After leaving Pelican Lagoon I continued my drive along the Dudley Peninsula on Kangaroo Island (KI) to my second intended park for the day, the Lashmar Conservation Park 5CP-113 and VKFF-0902.
Above:- Map showing the location of the Lashmar Conservation Park on the Dudley Peninsula, Kangaroo Island. Map courtesy of Protected Planet.
As I approached Penneshaw on the Hog Bay Road I was rewarded with some amazing views of Penneshaw, Backstairs Passage, and the South Australian (SA) mainland. Penneshaw is a little town on the north east coast of KI and is the island’s main ferry port from the island to Cape Jervis on the SA mainland. Penneshaw was originally known as Hog Bay due to the pigs which were released by French Commander Nicholas Baudin. It was to eventually be named Penneshaw, which was a combination of the names of Dr. F.W.Pennefather, the private secretary to Governor Jervois, and Flora Louisa Shaw, The Times colonial editor, a visitor to Government House.
One of my various hobbies, includes family history research, and South Australian history in general. So I couldn’t help but stop briefly at the historic Penneshaw cemetery. This cemetery contains the graves of numerous pioneers to the island, including George Bates.
Time was marching on, so it was back in the 4WD and then onto the Cape WIlloughby Road. On the way to the park I spoke to Dennis VK2HHA from the mobile. He kindly put a post up on Facebook to advise the ever keen hunters that I would be set up in the park shortly.
As I drove along the Cape Willoughby Road I stopped a few times to admire the views across Backstairs Passage over to the SA mainland.
Lashmar Conservation Park soon came into view, as it is well signposted. Lashmar is located on the north coast of the Dudley Peninsula and is 3.59 km2 in size. The park was established on 16th September 1993 and includes the Lashmar Lagoon, a home to numerous waterbirds. The park also adjoins the long sandy beach at Antechamber Bay, which was christened by explorer Matthew Flinders in April 1802 when he wrote in his journal:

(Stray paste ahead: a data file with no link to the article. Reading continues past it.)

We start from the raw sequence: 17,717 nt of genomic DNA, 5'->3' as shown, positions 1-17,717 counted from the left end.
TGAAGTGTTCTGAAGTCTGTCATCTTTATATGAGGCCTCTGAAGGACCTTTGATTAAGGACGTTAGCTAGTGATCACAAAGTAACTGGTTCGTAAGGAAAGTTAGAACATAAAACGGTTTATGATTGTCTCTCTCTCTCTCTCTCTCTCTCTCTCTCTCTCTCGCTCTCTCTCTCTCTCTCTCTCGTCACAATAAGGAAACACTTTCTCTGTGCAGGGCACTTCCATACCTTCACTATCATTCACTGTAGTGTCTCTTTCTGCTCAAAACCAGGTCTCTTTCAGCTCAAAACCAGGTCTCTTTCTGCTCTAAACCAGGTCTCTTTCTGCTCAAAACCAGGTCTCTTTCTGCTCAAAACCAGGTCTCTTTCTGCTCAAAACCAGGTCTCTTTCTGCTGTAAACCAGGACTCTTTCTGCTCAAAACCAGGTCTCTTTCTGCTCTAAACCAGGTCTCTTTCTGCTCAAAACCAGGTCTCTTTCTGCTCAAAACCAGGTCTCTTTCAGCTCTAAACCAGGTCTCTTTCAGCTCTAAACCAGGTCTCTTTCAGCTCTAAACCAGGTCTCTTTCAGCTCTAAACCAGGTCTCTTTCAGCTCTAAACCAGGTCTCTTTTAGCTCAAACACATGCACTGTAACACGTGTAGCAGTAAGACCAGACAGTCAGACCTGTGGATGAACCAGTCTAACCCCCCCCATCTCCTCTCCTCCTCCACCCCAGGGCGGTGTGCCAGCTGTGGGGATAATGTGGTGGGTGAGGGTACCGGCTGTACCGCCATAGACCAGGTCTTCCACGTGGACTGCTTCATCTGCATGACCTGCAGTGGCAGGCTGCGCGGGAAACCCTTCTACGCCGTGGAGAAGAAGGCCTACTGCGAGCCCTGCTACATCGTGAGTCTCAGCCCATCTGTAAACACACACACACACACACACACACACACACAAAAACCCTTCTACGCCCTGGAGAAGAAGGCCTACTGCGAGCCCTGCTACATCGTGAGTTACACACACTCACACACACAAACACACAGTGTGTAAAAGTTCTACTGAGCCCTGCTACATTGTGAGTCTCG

“Our soundings were irregular, and some rocky islets being seen without sight of the opening. I stood in at nine o’clock to look for anchorage at the east end of Kanguroo Island. Finding no shelter there, we ran a little to leeward into a small bay, which I had observed before dark. It is called the Ante-chamber’.
And before you pick up the spelling mistake……Kanguroo…..that’s the way Flinders always spelt Kangaroo.
The park was named after the Lashmar family, one of the pioneering families of Kangaroo Island who during the 1850’s held the Antechamber Bay Run. In 2012 when I attended KI for the International Lighthouse and Lightship Weekend (ILLW) I met Wren Lashmar, a fifth generation Kangaroo Islander. Wren came out to the lighthouse and was very interested in what we were up to.
I found a small track off Cape Willoughby Road which led into a small clearing. It was an ideal spot to set up and string out the 20/40/80m linked dipole. It was a beautiful sunny afternoon, so I chose the shade of some gum trees.